Plant diseases can reduce the quantity and quality of food, fiber, and ornamental products from the time of planting to harvest, usage or storage. Spraying with a chemical is not the key to disease prevention. Controlling plant diseases takes a little preplanning, but can go a long way to prevention.
Eliminating plant diseases is nearly impossible. Controlling measures focus on preventing the diseases from occurring or at least minimizing their effect. Disease control is achieved by understanding the organism that is causing the problem, the condition of the crop, and the tactics available to control the disease.
Plant selection is one of the best disease management tools available. Choosing disease resistant species or varieties can prevent homeowners from having disease problems at all. Consideration should be given to those varieties that have shown a resistance to the common diseases of the area. For instance, tomato varieties are normally labeled “VFN,” “VFNA”, “VFNT”, etc. This indicates that the plants are resistant to Verticullium Wilt (W), Fusarium Wilt (F), Southern Root Knot Nematodes (N), early blight (A), or tobacco mosaic virus (T).
Using plants that will thrive under local growing conditions will mean that these vigorous growing plants will be less susceptible to most diseases. Many varieties of plants that are adapted to Oklahoma already have a defense mechanism built into the plant’s genetic.
Cultural practices that promote the overall health of the plant are another important tool in controlling diseases. Appropriate site selection, establishment procedures, fertilization, pruning and watering all contribute toward making plants more resistant to infection by plant diseases. Healthy, vigorous plants are more likely to tolerate or overcome diseases once infection has taken effect than unhealthy, less vigorous plants. Planting new plants in affected areas will only increase the chances of the disease attacking the new plant.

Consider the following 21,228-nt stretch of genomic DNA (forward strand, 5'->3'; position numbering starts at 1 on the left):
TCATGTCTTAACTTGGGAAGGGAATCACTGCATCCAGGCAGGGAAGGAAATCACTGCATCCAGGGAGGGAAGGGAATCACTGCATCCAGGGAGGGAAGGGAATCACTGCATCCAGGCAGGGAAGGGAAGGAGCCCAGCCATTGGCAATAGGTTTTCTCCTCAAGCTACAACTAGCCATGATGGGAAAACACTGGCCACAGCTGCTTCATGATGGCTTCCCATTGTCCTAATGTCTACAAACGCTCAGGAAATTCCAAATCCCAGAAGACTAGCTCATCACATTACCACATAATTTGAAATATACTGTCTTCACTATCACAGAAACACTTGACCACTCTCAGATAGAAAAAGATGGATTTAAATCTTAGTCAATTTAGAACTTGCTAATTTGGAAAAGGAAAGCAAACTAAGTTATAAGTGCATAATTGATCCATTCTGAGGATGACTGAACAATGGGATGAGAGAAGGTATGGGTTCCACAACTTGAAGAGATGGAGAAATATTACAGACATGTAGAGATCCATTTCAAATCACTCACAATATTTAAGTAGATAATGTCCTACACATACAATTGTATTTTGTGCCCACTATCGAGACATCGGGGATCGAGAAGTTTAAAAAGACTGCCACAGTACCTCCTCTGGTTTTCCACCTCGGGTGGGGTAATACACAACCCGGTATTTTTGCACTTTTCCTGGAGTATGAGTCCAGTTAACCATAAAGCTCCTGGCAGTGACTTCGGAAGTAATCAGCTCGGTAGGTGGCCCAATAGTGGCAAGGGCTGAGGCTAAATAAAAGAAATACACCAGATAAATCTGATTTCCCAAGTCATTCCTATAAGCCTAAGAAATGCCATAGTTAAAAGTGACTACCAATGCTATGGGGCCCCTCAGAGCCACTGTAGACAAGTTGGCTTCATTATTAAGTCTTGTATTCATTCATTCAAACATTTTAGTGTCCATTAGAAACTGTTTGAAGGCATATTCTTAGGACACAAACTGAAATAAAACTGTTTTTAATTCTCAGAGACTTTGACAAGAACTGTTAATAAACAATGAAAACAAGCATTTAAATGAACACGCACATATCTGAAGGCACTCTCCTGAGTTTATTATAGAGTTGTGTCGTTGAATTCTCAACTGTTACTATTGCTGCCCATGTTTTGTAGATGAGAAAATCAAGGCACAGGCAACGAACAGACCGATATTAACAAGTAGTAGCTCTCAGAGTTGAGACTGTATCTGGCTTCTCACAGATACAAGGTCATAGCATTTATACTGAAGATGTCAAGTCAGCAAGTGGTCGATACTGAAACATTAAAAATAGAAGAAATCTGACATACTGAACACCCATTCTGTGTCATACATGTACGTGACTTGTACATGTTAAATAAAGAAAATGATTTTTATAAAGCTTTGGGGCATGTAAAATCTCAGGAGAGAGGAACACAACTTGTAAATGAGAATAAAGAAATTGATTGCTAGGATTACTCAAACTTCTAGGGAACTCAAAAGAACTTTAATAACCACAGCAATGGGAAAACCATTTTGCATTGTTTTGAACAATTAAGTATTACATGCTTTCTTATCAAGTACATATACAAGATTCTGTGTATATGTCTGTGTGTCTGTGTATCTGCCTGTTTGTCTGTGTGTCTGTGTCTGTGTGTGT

Pathogen control is another option to preventing the development of diseases. Exclusion of disease plants from the area is a very effective way of assuring that diseases do not become a problem. Early detection through regular inspection is another. Removal of diseased plants and plant parts can eliminate diseases from an area and prevent the spread to other susceptible plants.
Controlling stress and damage is another way to prevent diseases from entering plants. Damaged plants are more susceptible to plant diseases either because plants are weakened or pathogens can enter through a wound. Sheltering or supporting plants that are likely to be damaged by wind can minimize damage. Protecting less cold hardy plants during the winter can prevent winter injury. Protecting plants from damage by weedeaters, lawn mowers, pets and people also helps prevent diseases.
Then there is the environment. Gardeners are quite limited on the ways they can manipulate the environmental factors that influence the infection and disease development. Most of these factors such as moisture, temperature, and wind are due to the weather, especially when they are extreme.
There are a several ways gardeners can alter these factors so that diseases can be avoided. Many diseases need water on plant surfaces to cause infection. Watering carefully to avoid wetting the foliage and watering early in the morning so that plants dry off quickly are good disease control measures. Pruning and spacing of plants to allow better air movement and drying are also effective.
Avoid transporting soil or tools from known disease areas to disease-free areas. Rotate the garden site to disease-free areas or if space is limited, rotate crop placement within the garden from year to year will help control diseases.
Protection of healthy plants by applying a protective fungicide is the last resort for controlling plant diseases. The chemical protective treatment can only be effective if the fungicide is applied before the pathogen has a chance to infect the plant.